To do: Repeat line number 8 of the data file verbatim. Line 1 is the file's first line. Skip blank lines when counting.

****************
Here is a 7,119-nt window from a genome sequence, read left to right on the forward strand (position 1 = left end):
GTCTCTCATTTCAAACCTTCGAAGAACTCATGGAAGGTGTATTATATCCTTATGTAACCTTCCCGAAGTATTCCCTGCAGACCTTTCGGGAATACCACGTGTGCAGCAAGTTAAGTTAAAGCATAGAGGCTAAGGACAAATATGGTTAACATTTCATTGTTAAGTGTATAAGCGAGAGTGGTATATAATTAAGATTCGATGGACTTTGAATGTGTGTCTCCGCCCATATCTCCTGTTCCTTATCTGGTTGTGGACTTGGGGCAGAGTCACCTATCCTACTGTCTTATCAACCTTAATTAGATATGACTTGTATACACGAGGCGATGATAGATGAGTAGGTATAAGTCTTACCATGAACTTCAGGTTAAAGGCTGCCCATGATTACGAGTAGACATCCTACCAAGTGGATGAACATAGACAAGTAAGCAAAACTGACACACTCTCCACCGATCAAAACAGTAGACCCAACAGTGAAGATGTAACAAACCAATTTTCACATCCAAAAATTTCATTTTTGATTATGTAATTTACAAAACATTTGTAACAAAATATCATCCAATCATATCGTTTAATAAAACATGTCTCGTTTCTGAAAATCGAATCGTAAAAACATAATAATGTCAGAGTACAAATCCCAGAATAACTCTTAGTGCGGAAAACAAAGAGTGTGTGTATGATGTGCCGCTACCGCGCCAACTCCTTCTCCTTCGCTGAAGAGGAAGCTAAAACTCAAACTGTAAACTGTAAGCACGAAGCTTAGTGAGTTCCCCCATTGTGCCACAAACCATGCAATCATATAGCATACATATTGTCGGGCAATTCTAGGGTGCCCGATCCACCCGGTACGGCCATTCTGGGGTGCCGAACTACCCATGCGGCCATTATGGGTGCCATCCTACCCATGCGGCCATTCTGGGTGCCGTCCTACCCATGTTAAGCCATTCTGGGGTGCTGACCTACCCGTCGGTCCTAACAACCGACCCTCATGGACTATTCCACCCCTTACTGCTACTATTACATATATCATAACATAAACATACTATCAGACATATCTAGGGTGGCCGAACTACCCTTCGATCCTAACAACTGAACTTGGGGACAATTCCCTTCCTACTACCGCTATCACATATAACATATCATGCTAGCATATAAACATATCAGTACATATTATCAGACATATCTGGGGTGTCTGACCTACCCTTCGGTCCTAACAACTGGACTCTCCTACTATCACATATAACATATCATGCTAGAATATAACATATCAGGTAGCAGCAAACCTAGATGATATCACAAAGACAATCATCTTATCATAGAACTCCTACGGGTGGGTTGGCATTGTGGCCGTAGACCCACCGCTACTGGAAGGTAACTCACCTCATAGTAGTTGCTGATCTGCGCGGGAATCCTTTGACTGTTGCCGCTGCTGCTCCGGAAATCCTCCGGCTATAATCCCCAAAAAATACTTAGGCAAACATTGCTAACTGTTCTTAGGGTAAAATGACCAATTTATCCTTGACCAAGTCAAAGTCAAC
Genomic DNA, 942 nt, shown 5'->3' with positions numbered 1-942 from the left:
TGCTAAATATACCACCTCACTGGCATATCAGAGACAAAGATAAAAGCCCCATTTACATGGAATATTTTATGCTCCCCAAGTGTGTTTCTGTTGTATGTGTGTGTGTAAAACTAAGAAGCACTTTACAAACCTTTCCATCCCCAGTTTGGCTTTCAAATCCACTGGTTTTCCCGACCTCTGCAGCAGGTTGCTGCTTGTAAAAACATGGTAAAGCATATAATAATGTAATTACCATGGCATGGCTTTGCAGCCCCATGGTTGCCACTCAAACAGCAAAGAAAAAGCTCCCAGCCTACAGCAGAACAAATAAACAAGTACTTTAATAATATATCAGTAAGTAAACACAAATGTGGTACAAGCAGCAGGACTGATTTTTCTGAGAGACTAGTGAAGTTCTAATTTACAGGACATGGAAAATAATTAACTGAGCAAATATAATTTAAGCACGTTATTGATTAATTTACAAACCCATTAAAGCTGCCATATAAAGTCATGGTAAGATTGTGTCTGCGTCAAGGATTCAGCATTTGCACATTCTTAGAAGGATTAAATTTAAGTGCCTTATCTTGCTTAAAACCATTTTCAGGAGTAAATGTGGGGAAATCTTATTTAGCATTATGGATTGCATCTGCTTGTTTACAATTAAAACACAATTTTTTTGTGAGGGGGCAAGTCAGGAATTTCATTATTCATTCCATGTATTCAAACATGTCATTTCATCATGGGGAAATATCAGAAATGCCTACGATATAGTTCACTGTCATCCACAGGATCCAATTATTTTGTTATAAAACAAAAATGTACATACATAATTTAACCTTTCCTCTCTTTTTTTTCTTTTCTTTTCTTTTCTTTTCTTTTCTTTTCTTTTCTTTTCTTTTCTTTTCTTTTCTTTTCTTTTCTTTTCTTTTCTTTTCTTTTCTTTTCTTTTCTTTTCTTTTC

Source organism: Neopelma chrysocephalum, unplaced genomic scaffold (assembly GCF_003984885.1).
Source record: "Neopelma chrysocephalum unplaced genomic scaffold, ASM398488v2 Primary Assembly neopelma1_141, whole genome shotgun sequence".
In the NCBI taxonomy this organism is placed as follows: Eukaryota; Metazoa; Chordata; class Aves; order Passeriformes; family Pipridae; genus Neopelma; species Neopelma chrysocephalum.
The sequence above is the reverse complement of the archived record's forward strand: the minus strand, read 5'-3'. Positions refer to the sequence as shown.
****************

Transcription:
The sequence above is the reverse complement of the archived record's forward strand: the minus strand, read 5'-3'. Positions refer to the sequence as shown.